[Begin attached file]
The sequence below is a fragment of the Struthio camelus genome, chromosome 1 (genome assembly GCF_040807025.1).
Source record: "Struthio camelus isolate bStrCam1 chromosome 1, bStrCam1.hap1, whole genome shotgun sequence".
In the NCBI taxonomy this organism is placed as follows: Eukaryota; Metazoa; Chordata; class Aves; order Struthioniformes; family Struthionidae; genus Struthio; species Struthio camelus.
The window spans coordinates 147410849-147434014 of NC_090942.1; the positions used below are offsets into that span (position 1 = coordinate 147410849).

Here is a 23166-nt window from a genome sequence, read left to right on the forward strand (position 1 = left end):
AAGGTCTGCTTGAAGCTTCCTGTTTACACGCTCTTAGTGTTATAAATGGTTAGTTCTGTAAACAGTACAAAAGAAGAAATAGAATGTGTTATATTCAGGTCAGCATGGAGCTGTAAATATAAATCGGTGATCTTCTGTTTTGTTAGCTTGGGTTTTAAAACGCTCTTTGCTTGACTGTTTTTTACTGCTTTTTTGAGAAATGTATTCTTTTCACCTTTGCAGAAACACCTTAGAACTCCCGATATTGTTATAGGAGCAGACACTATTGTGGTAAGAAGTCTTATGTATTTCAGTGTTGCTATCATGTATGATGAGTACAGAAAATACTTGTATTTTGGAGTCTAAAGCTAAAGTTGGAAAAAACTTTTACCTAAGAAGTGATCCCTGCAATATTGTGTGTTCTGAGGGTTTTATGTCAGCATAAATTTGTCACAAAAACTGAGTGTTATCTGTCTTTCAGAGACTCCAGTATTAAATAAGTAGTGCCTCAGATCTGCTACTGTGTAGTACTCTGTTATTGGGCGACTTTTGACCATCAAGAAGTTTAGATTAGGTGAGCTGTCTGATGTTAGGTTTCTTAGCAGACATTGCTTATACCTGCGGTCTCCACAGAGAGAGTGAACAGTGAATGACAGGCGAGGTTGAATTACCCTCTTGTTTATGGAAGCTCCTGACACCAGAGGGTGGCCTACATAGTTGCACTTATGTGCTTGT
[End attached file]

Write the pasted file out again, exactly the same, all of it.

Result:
The sequence below is a fragment of the Struthio camelus genome, chromosome 1 (genome assembly GCF_040807025.1).
Source record: "Struthio camelus isolate bStrCam1 chromosome 1, bStrCam1.hap1, whole genome shotgun sequence".
In the NCBI taxonomy this organism is placed as follows: Eukaryota; Metazoa; Chordata; class Aves; order Struthioniformes; family Struthionidae; genus Struthio; species Struthio camelus.
The window spans coordinates 147410849-147434014 of NC_090942.1; the positions used below are offsets into that span (position 1 = coordinate 147410849).

Here is a 23166-nt window from a genome sequence, read left to right on the forward strand (position 1 = left end):
AAGGTCTGCTTGAAGCTTCCTGTTTACACGCTCTTAGTGTTATAAATGGTTAGTTCTGTAAACAGTACAAAAGAAGAAATAGAATGTGTTATATTCAGGTCAGCATGGAGCTGTAAATATAAATCGGTGATCTTCTGTTTTGTTAGCTTGGGTTTTAAAACGCTCTTTGCTTGACTGTTTTTTACTGCTTTTTTGAGAAATGTATTCTTTTCACCTTTGCAGAAACACCTTAGAACTCCCGATATTGTTATAGGAGCAGACACTATTGTGGTAAGAAGTCTTATGTATTTCAGTGTTGCTATCATGTATGATGAGTACAGAAAATACTTGTATTTTGGAGTCTAAAGCTAAAGTTGGAAAAAACTTTTACCTAAGAAGTGATCCCTGCAATATTGTGTGTTCTGAGGGTTTTATGTCAGCATAAATTTGTCACAAAAACTGAGTGTTATCTGTCTTTCAGAGACTCCAGTATTAAATAAGTAGTGCCTCAGATCTGCTACTGTGTAGTACTCTGTTATTGGGCGACTTTTGACCATCAAGAAGTTTAGATTAGGTGAGCTGTCTGATGTTAGGTTTCTTAGCAGACATTGCTTATACCTGCGGTCTCCACAGAGAGAGTGAACAGTGAATGACAGGCGAGGTTGAATTACCCTCTTGTTTATGGAAGCTCCTGACACCAGAGGGTGGCCTACATAGTTGCACTTATGTGCTTGT